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Everything Under The Sun Is In Tune

I showed up at work today armed with a pair of eclipse glasses I scored at the last minute (Niki had a spare – thank you!).  About mid-morning, I found out that Pink Floyd’s song “Eclipse” was exactly the right length as the peak was supposed to be, so I downloaded it, thinking I would play it precisely when the peak hit us here in New York.

I was getting nervous about an hour before, when a bank of clouds started to roll in – right where the sun was going to be.  But then at 2:30, fifteen minutes to peak, i head down to the street with glasses in hand.

Now, if you’ve never seen a pair of eclipse glasses, you don’t expect much.  They’re flimsy cardboard with plastic film lenses; and if you look through them ordinarily, you can see nothing at all.  I’d been playing around with them at home this morning, and it was as if I were blinkered.  So I wasn’t sure what I would see when I got down to the street and put them on.  There was a small cluster of people from a couple of the surrounding office buildings, trying to simultaneously shield their eyes and peer through their fingers; the residual light from the sun was just too overpowering.  I put on the glasses and had a look up.

And I saw a crescent sun.

“Oh WOW.” I blurted out, making a couple people’s heads turn.  A cloud obscured it almost right away, so I snuck out of the direct path of pedestrians, waiting for the cloud to pass.  Knots of people were standing around me, discussing the eclipse; the group right next to me was a four-man team of young men in the starched-shirt and khakis uniform of bankers.  “Where is it?” one asked, looking up.

“It would be that way,” I cut in, pointing.  “Except that there’s a cloud now, so you can’t see anything.”

“And how long is it? Will it get all the way dark?”

“Nah, we’re only going to get like 70% of it.  It started at like 1:30 here, and then it’s at its peak in about 15 minutes; and then after that it’ll start moving away and it’ll be all done by 4.”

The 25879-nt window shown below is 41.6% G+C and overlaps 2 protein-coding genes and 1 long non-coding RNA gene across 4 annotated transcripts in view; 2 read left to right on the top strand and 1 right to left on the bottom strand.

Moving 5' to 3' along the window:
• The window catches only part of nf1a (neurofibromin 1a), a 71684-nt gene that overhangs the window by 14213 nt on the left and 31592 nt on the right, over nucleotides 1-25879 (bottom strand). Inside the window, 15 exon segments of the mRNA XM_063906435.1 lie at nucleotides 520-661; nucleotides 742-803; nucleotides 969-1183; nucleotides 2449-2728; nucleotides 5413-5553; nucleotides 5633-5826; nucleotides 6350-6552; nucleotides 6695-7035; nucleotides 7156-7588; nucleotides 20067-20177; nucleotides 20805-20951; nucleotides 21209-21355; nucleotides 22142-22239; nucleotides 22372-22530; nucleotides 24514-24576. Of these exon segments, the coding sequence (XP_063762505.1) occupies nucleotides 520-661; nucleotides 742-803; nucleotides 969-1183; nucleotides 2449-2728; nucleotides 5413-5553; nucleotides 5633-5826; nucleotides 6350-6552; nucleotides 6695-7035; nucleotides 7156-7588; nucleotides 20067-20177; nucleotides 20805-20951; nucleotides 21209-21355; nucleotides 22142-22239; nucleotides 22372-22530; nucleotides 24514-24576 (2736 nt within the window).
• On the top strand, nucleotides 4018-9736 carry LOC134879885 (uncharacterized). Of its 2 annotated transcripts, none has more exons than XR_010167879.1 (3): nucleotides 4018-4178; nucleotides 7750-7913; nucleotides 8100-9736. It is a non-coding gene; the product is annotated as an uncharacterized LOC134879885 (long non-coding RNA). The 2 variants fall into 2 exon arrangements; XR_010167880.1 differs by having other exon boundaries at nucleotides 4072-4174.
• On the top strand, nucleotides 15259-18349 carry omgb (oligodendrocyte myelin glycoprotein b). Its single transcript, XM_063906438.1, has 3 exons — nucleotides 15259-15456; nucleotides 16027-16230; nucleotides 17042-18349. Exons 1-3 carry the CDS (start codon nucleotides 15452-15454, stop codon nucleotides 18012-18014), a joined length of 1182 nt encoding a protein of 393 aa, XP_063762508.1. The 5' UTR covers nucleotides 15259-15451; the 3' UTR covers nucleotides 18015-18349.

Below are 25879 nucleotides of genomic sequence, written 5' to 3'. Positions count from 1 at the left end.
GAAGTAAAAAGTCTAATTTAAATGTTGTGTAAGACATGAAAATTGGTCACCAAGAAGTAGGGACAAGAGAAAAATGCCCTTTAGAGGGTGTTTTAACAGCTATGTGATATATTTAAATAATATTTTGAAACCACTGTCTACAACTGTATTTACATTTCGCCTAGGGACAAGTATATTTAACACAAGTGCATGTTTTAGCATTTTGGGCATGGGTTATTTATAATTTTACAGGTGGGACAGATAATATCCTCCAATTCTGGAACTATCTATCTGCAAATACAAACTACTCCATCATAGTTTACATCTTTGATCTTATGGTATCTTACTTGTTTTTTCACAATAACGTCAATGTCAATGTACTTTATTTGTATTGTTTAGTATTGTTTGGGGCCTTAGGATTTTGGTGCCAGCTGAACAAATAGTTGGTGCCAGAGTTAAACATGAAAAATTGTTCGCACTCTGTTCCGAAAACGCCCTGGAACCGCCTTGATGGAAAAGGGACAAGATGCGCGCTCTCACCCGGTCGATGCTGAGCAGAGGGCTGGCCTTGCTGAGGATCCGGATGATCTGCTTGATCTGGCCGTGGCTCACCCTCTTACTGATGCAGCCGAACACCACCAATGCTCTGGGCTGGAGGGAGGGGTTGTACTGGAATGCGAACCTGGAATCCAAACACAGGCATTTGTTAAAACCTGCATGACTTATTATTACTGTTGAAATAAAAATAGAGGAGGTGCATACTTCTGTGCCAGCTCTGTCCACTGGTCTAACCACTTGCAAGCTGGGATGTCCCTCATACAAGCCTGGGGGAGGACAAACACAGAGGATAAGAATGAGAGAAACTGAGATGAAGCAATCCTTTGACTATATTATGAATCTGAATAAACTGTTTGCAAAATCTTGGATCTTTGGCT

“If only it wasn’t for that cloud!” another one grumbled.

“Yeah…but we got like 15 minutes until its peak.” The cloud started to pass a bit, so I took another look through the glasses again, as they talked on, unclear what they were looking for.  Then turned to them.  “Anyone want a look?”

“Sure, I’ll try,” one said, dubious. He put them on.  “And where would I look, right up th-WHOOOOOOOOOOOA!” he gasped when he finally saw it.

“Ooh lemme try!” one of his friends excitedly asked, reaching for the glasses.  “So you can really see it?…..OMIGOD!”

A pair of women behind us saw them react, and heard me laughing.  “Wanna try?” I asked them.

“Uh, sure….” one reached for the glasses, and stepped over towards us, putting them on.  “WHOA FUCK!” she gasped.  Her friend had another similar reaction.  And so did the family of Japanese tourists that was passing by at that moment when I let each of them look in turn as well.

One of the bankers asked to borrow them again, trying to figure out how to hold them in front of his camera and get a picture.  “Here, I’ll hold them for you,” he offered, gesturing to my iPad, and we clumsily tried to get a picture, me fiddling with the camera on my ipad and him balancing the glasses in front of the lens.  The clouds covered the sun again, and I told them to also take a look at the shadow of a tree near where we stood.  “If you look at those shadows,” I said, “they’ll be all crescent-shaped too.”

“What about a pinhole like those guys over there?” someone near me was pointing at another cluster of people nearby, fiddling with a couple pieces of paper.

“Yeah, that’ll work too; it works for the same reason that the shadows look different – there, look!” and I pointed at the ground, at the dappled shadow of the tree near us.  Someone else had my glasses while I got a picture of the filtered-leaved shadow, chuckling as I heard yet another person blurt out their awe.  They handed the glasses back to me when I was done, and as soon as they did, another person asked for a look.  And then another.

I was down on the sidewalk for about a half hour, but spent most of that time loaning my glasses out to strangers.  At one point I was informally assigning numbered turns to people (“Okay, ma’am, you’re next, and then you here on my left – they asked just a couple seconds before you on my right did, guys”).  But everyone thanked me profusely after a look. I even went back up to my office and grabbed one of my colleagues and dragged him down, telling him it would just be five minutes (his reaction when he put on the glasses and looked up – “whoashit, yeah“).

I came out to look at an eclipse. But I ended up being more charmed at the sight of everyone around me all being struck with awe and excitement, and all of us turning into children for a while.

 

 

 

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